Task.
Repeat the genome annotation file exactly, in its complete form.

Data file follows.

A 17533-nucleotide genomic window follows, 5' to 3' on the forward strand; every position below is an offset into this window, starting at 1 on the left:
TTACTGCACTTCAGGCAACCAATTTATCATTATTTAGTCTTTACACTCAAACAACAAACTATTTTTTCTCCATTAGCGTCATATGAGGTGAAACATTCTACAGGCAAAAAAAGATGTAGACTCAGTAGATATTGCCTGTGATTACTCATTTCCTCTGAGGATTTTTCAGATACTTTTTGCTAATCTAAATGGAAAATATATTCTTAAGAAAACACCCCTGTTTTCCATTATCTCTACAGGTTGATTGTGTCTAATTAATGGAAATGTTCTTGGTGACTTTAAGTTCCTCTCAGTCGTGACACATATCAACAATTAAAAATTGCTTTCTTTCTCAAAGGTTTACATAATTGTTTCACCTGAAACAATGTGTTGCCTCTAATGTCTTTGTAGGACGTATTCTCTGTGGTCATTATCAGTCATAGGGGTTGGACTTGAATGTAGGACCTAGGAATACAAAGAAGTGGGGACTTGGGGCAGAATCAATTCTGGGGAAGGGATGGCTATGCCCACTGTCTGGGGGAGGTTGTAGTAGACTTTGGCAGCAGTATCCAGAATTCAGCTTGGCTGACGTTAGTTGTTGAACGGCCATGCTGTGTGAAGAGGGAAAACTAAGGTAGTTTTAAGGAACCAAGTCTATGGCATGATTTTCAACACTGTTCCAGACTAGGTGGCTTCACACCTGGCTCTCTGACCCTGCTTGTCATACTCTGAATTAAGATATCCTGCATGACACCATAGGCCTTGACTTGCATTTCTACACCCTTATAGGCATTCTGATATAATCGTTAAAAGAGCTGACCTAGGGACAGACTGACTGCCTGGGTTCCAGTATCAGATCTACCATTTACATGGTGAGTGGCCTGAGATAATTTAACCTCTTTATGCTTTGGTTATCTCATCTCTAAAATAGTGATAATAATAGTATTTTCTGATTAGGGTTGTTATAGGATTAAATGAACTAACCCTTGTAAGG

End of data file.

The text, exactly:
A 17533-nucleotide genomic window follows, 5' to 3' on the forward strand; every position below is an offset into this window, starting at 1 on the left:
TTACTGCACTTCAGGCAACCAATTTATCATTATTTAGTCTTTACACTCAAACAACAAACTATTTTTTCTCCATTAGCGTCATATGAGGTGAAACATTCTACAGGCAAAAAAAGATGTAGACTCAGTAGATATTGCCTGTGATTACTCATTTCCTCTGAGGATTTTTCAGATACTTTTTGCTAATCTAAATGGAAAATATATTCTTAAGAAAACACCCCTGTTTTCCATTATCTCTACAGGTTGATTGTGTCTAATTAATGGAAATGTTCTTGGTGACTTTAAGTTCCTCTCAGTCGTGACACATATCAACAATTAAAAATTGCTTTCTTTCTCAAAGGTTTACATAATTGTTTCACCTGAAACAATGTGTTGCCTCTAATGTCTTTGTAGGACGTATTCTCTGTGGTCATTATCAGTCATAGGGGTTGGACTTGAATGTAGGACCTAGGAATACAAAGAAGTGGGGACTTGGGGCAGAATCAATTCTGGGGAAGGGATGGCTATGCCCACTGTCTGGGGGAGGTTGTAGTAGACTTTGGCAGCAGTATCCAGAATTCAGCTTGGCTGACGTTAGTTGTTGAACGGCCATGCTGTGTGAAGAGGGAAAACTAAGGTAGTTTTAAGGAACCAAGTCTATGGCATGATTTTCAACACTGTTCCAGACTAGGTGGCTTCACACCTGGCTCTCTGACCCTGCTTGTCATACTCTGAATTAAGATATCCTGCATGACACCATAGGCCTTGACTTGCATTTCTACACCCTTATAGGCATTCTGATATAATCGTTAAAAGAGCTGACCTAGGGACAGACTGACTGCCTGGGTTCCAGTATCAGATCTACCATTTACATGGTGAGTGGCCTGAGATAATTTAACCTCTTTATGCTTTGGTTATCTCATCTCTAAAATAGTGATAATAATAGTATTTTCTGATTAGGGTTGTTATAGGATTAAATGAACTAACCCTTGTAAGG